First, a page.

Summer Writing Project

The Summer Writing Project is an annual collaboration between 1888 and JukePop that advocates writing and supports reading. This joint venture presents authors with the opportunity to craft their novellas one chapter at a time with immediate quantitative and qualitative feedback from their readers, while also broadcasting their words to an audience eager for the next great storyteller.

 

  1. SUBMISSION PERIOD June 1 – July 31
    • Submit novella chapters via jukepop.com
    • A minimum of one chapter must be submitted for consideration

 

For information about Summer Writing Project 2016 please visit 1888.center/swp. For details about our July Workshop Session please visit 1888.center/swp2016-workshop-session. Visit 1888.center/thtw to listen to our free weekly podcast.

News

Where Books Come From – Part Two: Enter the Literary Agent

Quick recap: Part One began with a list of major players who contribute to the book publishing process, from agents and editors to distributors and more. It also began with quite a few questions. The focus of the previous blog post, as well as what’s to come, is to examine the publishing industry in a relatable way in order to discover why traditional publishers function as they do, and whether or not the system can or should be changed.READ MORE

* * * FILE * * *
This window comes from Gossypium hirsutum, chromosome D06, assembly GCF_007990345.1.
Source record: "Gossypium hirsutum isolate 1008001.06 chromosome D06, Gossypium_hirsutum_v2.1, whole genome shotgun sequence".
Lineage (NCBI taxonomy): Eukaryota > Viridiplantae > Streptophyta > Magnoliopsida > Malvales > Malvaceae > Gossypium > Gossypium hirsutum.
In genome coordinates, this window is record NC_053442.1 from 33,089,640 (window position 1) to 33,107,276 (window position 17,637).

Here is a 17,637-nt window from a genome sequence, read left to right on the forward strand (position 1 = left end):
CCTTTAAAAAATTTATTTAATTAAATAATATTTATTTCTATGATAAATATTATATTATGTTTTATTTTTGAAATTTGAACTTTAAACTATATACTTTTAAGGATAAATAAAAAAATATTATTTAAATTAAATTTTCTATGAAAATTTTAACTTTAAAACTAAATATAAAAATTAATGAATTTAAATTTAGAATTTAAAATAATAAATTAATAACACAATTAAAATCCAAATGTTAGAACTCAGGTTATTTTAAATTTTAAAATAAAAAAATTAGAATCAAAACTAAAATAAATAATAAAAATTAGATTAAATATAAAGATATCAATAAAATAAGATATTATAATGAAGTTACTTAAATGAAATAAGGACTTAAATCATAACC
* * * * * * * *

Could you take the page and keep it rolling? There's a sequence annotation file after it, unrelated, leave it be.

Where Books Come From – Part Three: Big Houses versus Little Indies

Quick recap: Last post I took a very brief look at what it means to start the publishing process. Most of what I discussed was common knowledge—the fact that the writing process takes time, the fact that the first step to publishing a book is deciding between traditional or indie publishing and the fact that a literary agent is the key to reaching major publishers.READ MORE

Where Books Come From – Part Four: How We Discover the Books We Read

Quick recap: In last month’s installment of Where Books Come From, I began uncovering a not-so-secret secret about the traditional publishing industry—there are many individuals responsible for the creation of a book besides the author. Although often tasked with publishing smaller-name authors with limited resources, indie presses are no less legitimate than the big-name publishing houses.READ MORE